Please Update your browser

Your browser is out of date, and may not be compatible with our website. A list of the most popular web browsers can be found below.
Just click on the icons to get to the download page.

Jakarta Post

Jakarta to provide hospitals with COVID-19 survivors’ plasma to treat patients

  • Rizki Fachriansyah
    Rizki Fachriansyah

    The Jakarta Post

Jakarta   /   Thu, April 16, 2020   /   09:37 am
Jakarta to provide hospitals with COVID-19 survivors’ plasma to treat patients Microbiologist Milagros Sola processes COVID-19 tests in a lab at the Madigan Army Medical Center at Joint Base Lewis-McChord in Washington, United States, on April 14. (REUTERS/David Ryder)

The Jakarta administration is cooperating with the Eijkman Institute for Molecular Biology and the Indonesian Red Cross (PMI) to provide hospitals with supplies of convalescent plasma in the capital to help treat severe COVID-19 cases.

Eijkman Institute director Amin Soebandrio said the plasma, taken from the blood of donors who previously survived the disease, contained antibodies that would prove effective in neutralizing the coronavirus incubating within the patients.

The blood should be taken two to four weeks after the donor has recovered from COVID-19, said Amin.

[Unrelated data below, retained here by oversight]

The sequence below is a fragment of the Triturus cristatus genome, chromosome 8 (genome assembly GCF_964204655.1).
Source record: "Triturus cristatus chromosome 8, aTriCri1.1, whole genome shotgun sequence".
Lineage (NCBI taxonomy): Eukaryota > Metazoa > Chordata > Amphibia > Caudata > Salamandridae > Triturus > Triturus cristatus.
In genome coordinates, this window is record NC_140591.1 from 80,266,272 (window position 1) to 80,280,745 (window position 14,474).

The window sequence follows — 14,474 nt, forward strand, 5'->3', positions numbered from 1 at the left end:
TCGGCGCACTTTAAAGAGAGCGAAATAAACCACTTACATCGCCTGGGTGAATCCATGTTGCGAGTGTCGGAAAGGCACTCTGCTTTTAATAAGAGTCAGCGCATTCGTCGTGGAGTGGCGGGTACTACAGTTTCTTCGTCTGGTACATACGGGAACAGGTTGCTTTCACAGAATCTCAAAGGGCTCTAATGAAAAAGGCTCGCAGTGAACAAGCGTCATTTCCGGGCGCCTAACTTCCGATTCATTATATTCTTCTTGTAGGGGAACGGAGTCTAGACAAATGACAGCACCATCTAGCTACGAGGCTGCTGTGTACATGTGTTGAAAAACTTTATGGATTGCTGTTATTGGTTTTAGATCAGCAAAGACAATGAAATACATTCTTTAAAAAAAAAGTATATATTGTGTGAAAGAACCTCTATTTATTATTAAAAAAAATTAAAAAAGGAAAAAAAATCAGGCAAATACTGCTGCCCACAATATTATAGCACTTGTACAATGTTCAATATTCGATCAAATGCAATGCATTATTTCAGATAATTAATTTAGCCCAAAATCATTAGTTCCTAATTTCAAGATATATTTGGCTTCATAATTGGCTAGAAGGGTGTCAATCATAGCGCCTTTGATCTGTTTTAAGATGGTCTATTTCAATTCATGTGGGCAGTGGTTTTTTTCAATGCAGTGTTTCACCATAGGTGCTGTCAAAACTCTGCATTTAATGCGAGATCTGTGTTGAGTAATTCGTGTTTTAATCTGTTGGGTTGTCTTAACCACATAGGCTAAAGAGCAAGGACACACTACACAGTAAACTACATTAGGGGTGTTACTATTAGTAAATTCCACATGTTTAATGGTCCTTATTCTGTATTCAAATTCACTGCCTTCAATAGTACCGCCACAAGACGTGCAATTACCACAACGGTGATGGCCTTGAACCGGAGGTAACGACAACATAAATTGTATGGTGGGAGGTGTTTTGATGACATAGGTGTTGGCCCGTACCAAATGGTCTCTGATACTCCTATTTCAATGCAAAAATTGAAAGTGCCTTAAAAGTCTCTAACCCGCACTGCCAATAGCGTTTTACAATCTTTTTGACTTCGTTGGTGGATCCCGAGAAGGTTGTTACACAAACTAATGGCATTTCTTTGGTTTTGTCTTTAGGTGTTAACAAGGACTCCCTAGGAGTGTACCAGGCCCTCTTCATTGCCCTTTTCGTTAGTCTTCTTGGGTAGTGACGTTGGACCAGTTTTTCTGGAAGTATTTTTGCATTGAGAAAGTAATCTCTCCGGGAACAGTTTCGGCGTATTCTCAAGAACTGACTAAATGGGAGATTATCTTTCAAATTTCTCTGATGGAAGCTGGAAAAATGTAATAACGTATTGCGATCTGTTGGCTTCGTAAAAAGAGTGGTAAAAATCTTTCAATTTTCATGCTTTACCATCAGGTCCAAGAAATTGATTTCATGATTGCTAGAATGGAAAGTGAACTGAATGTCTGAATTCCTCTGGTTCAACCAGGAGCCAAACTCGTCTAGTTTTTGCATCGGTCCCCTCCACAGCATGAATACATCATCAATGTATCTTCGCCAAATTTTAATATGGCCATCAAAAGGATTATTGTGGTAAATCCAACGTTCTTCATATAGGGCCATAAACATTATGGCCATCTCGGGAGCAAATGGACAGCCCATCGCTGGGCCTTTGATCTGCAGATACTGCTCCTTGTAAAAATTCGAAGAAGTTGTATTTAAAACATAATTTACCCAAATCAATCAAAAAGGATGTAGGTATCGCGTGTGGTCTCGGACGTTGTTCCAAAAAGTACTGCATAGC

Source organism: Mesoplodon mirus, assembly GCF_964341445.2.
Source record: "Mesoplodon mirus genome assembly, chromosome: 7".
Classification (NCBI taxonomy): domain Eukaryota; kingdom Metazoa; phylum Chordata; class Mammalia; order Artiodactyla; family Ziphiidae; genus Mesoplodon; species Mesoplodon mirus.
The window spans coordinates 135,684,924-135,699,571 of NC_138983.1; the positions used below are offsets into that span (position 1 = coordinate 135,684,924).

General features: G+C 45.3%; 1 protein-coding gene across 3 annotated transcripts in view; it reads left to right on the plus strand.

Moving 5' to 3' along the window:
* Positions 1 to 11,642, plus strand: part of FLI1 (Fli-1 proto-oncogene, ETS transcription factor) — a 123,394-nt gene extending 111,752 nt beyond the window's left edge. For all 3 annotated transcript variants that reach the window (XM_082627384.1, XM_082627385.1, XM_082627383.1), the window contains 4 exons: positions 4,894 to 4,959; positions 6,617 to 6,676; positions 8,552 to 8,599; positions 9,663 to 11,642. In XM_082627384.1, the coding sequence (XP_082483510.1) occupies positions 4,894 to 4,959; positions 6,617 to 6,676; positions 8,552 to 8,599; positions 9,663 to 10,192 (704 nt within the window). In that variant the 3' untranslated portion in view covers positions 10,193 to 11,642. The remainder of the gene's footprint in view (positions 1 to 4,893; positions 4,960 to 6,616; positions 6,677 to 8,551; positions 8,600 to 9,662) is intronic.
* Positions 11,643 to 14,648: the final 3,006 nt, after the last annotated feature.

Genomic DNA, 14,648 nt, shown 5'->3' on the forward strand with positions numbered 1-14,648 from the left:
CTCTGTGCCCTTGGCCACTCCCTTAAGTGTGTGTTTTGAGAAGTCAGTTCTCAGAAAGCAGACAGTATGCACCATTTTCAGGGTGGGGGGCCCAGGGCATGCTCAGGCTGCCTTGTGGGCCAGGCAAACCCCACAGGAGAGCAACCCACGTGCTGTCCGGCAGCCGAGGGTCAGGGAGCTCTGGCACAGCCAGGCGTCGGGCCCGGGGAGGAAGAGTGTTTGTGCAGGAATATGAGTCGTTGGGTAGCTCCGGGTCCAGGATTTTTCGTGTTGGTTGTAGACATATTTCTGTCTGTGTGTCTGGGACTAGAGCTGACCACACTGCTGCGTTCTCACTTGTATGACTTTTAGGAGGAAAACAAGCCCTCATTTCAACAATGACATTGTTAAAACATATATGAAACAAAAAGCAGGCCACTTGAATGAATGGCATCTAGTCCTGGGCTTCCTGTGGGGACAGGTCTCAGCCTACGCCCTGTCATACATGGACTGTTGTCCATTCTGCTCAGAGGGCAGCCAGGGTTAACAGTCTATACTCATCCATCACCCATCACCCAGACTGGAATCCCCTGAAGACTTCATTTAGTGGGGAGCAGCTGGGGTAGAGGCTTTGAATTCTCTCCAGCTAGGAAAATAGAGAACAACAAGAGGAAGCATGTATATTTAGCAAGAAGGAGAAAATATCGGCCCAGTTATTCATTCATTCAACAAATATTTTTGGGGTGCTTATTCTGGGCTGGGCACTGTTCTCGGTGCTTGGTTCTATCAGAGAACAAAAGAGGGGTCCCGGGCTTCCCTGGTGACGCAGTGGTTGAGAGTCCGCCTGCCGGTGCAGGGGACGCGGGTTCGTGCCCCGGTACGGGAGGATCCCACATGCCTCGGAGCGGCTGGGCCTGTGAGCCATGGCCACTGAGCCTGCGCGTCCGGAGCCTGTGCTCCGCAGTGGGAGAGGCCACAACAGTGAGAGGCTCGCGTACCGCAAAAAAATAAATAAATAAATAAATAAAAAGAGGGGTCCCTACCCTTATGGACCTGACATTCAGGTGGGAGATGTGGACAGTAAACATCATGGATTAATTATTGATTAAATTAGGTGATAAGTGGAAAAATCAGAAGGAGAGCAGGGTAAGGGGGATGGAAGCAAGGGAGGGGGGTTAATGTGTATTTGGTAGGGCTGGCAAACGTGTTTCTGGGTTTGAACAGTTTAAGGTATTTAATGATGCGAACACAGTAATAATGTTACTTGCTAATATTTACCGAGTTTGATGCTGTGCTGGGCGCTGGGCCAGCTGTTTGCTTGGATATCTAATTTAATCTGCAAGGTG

“We intend to use the plasma on patients in critical conditions,” Amin said in a statement on Wednesday. “We expect the antibodies contained in the plasma […] to battle the virus within the bodies of sick patients.”

Read also: 'Superheroes': Coronavirus survivors donate plasma hoping to heal the sick

Convalescent plasma has proven effective in small studies for treating infectious diseases including Ebola and SARS.

He went on to say that the distribution of convalescent plasma would be handled by the PMI to ensure ethical and safe medical practices were followed. Furthermore, the PMI would also make sure the plasma was fully compatible with each patient to prevent any undesirable outcomes, he added.

Jakarta Governor Anies Baswedan said he expected the collaboration with Eijkman and the PMI to significantly reduce the number of fatalities linked to COVID-19. He claimed that Jakarta had buried more than 1,000 people using burial procedures for deceased COVID-19 patients.

“I hope all of this will soon come to pass,” Anies said.

As of Wednesday, Jakarta remains the country’s outbreak epicenter with at least 2,474 confirmed COVID-19 cases and 242 deaths linked to the disease, out of a nationwide total of 5,136 cases and 469 fatalities.